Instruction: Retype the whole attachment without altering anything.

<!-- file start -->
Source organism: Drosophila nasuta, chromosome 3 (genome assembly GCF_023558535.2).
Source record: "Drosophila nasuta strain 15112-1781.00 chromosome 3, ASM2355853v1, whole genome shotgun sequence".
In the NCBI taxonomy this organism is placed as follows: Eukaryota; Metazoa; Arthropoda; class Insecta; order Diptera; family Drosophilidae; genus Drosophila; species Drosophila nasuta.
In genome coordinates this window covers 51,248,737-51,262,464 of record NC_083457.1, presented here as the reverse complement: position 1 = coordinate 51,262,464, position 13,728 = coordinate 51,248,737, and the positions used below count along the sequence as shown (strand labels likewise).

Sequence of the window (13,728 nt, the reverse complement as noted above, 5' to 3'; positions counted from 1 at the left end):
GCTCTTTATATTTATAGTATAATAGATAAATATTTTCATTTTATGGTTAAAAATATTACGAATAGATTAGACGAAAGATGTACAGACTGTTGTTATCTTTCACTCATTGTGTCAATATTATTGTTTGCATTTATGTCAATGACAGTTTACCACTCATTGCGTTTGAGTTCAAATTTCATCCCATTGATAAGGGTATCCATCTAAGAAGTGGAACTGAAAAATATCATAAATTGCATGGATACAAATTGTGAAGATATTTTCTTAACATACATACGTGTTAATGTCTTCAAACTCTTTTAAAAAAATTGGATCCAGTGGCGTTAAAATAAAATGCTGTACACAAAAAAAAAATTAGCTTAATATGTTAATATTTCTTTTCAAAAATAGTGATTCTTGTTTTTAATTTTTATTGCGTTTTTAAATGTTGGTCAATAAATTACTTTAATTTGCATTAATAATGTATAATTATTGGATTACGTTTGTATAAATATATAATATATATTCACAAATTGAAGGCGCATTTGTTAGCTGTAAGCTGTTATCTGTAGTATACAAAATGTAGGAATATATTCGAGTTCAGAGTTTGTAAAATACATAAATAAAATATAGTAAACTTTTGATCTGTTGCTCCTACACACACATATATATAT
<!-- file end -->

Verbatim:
Source organism: Drosophila nasuta, chromosome 3 (genome assembly GCF_023558535.2).
Source record: "Drosophila nasuta strain 15112-1781.00 chromosome 3, ASM2355853v1, whole genome shotgun sequence".
In the NCBI taxonomy this organism is placed as follows: Eukaryota; Metazoa; Arthropoda; class Insecta; order Diptera; family Drosophilidae; genus Drosophila; species Drosophila nasuta.
In genome coordinates this window covers 51,248,737-51,262,464 of record NC_083457.1, presented here as the reverse complement: position 1 = coordinate 51,262,464, position 13,728 = coordinate 51,248,737, and the positions used below count along the sequence as shown (strand labels likewise).

Sequence of the window (13,728 nt, the reverse complement as noted above, 5' to 3'; positions counted from 1 at the left end):
GCTCTTTATATTTATAGTATAATAGATAAATATTTTCATTTTATGGTTAAAAATATTACGAATAGATTAGACGAAAGATGTACAGACTGTTGTTATCTTTCACTCATTGTGTCAATATTATTGTTTGCATTTATGTCAATGACAGTTTACCACTCATTGCGTTTGAGTTCAAATTTCATCCCATTGATAAGGGTATCCATCTAAGAAGTGGAACTGAAAAATATCATAAATTGCATGGATACAAATTGTGAAGATATTTTCTTAACATACATACGTGTTAATGTCTTCAAACTCTTTTAAAAAAATTGGATCCAGTGGCGTTAAAATAAAATGCTGTACACAAAAAAAAAATTAGCTTAATATGTTAATATTTCTTTTCAAAAATAGTGATTCTTGTTTTTAATTTTTATTGCGTTTTTAAATGTTGGTCAATAAATTACTTTAATTTGCATTAATAATGTATAATTATTGGATTACGTTTGTATAAATATATAATATATATTCACAAATTGAAGGCGCATTTGTTAGCTGTAAGCTGTTATCTGTAGTATACAAAATGTAGGAATATATTCGAGTTCAGAGTTTGTAAAATACATAAATAAAATATAGTAAACTTTTGATCTGTTGCTCCTACACACACATATATATAT